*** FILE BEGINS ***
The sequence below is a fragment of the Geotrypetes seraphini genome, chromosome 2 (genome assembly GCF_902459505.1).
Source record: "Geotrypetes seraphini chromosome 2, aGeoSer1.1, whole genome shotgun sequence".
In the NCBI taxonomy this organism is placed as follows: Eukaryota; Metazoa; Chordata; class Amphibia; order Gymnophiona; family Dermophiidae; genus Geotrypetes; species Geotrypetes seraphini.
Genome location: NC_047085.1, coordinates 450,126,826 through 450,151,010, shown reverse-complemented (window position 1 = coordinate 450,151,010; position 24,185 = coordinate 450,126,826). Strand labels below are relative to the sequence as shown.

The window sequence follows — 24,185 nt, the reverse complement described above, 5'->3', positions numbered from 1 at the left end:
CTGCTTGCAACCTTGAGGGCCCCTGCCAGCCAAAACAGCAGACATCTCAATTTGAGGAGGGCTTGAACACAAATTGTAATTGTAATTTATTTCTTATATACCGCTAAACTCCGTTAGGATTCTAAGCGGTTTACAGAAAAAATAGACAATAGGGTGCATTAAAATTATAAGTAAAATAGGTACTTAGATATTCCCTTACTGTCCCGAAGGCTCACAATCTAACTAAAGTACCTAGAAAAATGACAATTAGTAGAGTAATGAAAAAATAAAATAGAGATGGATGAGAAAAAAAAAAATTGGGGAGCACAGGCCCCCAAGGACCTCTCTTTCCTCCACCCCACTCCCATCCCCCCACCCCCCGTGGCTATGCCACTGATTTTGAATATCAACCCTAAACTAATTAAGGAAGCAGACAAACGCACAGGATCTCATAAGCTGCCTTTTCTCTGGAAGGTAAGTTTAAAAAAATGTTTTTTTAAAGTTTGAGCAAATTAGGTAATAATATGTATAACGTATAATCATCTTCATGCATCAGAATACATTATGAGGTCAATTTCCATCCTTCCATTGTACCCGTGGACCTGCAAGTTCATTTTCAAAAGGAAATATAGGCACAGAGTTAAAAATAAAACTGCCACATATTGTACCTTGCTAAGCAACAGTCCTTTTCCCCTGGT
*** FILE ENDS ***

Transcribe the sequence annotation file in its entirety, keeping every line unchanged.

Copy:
The sequence below is a fragment of the Geotrypetes seraphini genome, chromosome 2 (genome assembly GCF_902459505.1).
Source record: "Geotrypetes seraphini chromosome 2, aGeoSer1.1, whole genome shotgun sequence".
In the NCBI taxonomy this organism is placed as follows: Eukaryota; Metazoa; Chordata; class Amphibia; order Gymnophiona; family Dermophiidae; genus Geotrypetes; species Geotrypetes seraphini.
Genome location: NC_047085.1, coordinates 450,126,826 through 450,151,010, shown reverse-complemented (window position 1 = coordinate 450,151,010; position 24,185 = coordinate 450,126,826). Strand labels below are relative to the sequence as shown.

The window sequence follows — 24,185 nt, the reverse complement described above, 5'->3', positions numbered from 1 at the left end:
CTGCTTGCAACCTTGAGGGCCCCTGCCAGCCAAAACAGCAGACATCTCAATTTGAGGAGGGCTTGAACACAAATTGTAATTGTAATTTATTTCTTATATACCGCTAAACTCCGTTAGGATTCTAAGCGGTTTACAGAAAAAATAGACAATAGGGTGCATTAAAATTATAAGTAAAATAGGTACTTAGATATTCCCTTACTGTCCCGAAGGCTCACAATCTAACTAAAGTACCTAGAAAAATGACAATTAGTAGAGTAATGAAAAAATAAAATAGAGATGGATGAGAAAAAAAAAAATTGGGGAGCACAGGCCCCCAAGGACCTCTCTTTCCTCCACCCCACTCCCATCCCCCCACCCCCCGTGGCTATGCCACTGATTTTGAATATCAACCCTAAACTAATTAAGGAAGCAGACAAACGCACAGGATCTCATAAGCTGCCTTTTCTCTGGAAGGTAAGTTTAAAAAAATGTTTTTTTAAAGTTTGAGCAAATTAGGTAATAATATGTATAACGTATAATCATCTTCATGCATCAGAATACATTATGAGGTCAATTTCCATCCTTCCATTGTACCCGTGGACCTGCAAGTTCATTTTCAAAAGGAAATATAGGCACAGAGTTAAAAATAAAACTGCCACATATTGTACCTTGCTAAGCAACAGTCCTTTTCCCCTGGT